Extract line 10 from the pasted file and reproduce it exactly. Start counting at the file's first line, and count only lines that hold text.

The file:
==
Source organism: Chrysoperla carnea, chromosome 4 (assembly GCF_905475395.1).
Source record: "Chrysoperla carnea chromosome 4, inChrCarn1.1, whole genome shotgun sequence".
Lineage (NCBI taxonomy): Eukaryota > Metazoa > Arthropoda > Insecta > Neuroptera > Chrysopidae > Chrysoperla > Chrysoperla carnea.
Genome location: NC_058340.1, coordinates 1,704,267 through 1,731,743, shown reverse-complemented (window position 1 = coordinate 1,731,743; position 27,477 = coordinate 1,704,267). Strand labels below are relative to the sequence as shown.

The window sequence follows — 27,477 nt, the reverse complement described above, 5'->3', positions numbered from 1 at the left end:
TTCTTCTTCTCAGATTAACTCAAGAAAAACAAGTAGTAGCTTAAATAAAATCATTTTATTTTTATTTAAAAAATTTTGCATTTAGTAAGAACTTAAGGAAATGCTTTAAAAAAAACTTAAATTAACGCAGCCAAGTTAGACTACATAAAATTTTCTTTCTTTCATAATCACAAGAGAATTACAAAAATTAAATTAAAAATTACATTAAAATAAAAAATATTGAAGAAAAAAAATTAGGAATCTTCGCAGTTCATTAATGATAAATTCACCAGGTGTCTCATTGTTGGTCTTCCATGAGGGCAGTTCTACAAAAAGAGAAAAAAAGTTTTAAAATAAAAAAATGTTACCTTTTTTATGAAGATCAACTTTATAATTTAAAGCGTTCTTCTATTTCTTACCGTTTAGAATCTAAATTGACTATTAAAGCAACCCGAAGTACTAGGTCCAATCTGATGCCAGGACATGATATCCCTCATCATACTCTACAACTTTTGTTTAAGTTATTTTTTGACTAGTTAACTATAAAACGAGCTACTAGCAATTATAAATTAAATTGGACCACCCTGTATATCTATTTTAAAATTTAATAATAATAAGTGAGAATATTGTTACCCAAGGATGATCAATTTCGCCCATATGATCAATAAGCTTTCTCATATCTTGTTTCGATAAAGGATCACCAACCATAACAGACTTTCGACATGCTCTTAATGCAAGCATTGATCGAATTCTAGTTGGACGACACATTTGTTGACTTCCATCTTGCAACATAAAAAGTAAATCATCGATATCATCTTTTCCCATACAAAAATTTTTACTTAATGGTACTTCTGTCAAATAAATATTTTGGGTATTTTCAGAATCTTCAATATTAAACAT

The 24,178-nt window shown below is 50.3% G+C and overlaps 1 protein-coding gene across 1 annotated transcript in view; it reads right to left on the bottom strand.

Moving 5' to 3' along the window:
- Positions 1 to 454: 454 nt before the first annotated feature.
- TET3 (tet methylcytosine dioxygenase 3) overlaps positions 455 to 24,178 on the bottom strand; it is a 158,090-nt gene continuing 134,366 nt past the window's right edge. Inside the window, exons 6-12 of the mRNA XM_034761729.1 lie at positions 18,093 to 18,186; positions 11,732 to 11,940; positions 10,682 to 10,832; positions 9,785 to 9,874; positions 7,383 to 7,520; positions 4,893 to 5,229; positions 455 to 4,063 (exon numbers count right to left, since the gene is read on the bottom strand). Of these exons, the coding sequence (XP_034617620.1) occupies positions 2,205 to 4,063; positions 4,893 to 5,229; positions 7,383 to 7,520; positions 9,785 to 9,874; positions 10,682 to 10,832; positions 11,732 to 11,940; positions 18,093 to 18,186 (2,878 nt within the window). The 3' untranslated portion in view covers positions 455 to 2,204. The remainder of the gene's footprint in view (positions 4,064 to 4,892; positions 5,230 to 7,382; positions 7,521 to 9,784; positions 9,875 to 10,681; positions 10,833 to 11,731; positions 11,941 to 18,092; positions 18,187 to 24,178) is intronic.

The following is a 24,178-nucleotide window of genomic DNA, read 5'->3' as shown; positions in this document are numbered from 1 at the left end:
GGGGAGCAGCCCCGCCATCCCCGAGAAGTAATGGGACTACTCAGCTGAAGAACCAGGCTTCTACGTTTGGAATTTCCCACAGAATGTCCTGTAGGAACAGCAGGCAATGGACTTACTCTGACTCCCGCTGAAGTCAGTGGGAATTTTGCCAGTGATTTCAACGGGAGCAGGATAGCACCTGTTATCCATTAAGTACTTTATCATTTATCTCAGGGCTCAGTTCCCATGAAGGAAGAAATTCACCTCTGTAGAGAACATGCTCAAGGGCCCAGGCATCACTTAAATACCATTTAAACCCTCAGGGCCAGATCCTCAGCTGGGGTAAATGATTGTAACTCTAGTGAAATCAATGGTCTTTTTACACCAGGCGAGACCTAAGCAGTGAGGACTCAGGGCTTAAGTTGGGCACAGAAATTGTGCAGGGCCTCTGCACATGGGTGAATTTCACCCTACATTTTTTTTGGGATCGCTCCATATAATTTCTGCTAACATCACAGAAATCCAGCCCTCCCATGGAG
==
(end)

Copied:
- TET3 (tet methylcytosine dioxygenase 3) overlaps positions 455 to 24,178 on the bottom strand; it is a 158,090-nt gene continuing 134,366 nt past the window's right edge. Inside the window, exons 6-12 of the mRNA XM_034761729.1 lie at positions 18,093 to 18,186; positions 11,732 to 11,940; positions 10,682 to 10,832; positions 9,785 to 9,874; positions 7,383 to 7,520; positions 4,893 to 5,229; positions 455 to 4,063 (exon numbers count right to left, since the gene is read on the bottom strand). Of these exons, the coding sequence (XP_034617620.1) occupies positions 2,205 to 4,063; positions 4,893 to 5,229; positions 7,383 to 7,520; positions 9,785 to 9,874; positions 10,682 to 10,832; positions 11,732 to 11,940; positions 18,093 to 18,186 (2,878 nt within the window). The 3' untranslated portion in view covers positions 455 to 2,204. The remainder of the gene's footprint in view (positions 4,064 to 4,892; positions 5,230 to 7,382; positions 7,521 to 9,784; positions 9,875 to 10,681; positions 10,833 to 11,731; positions 11,941 to 18,092; positions 18,187 to 24,178) is intronic.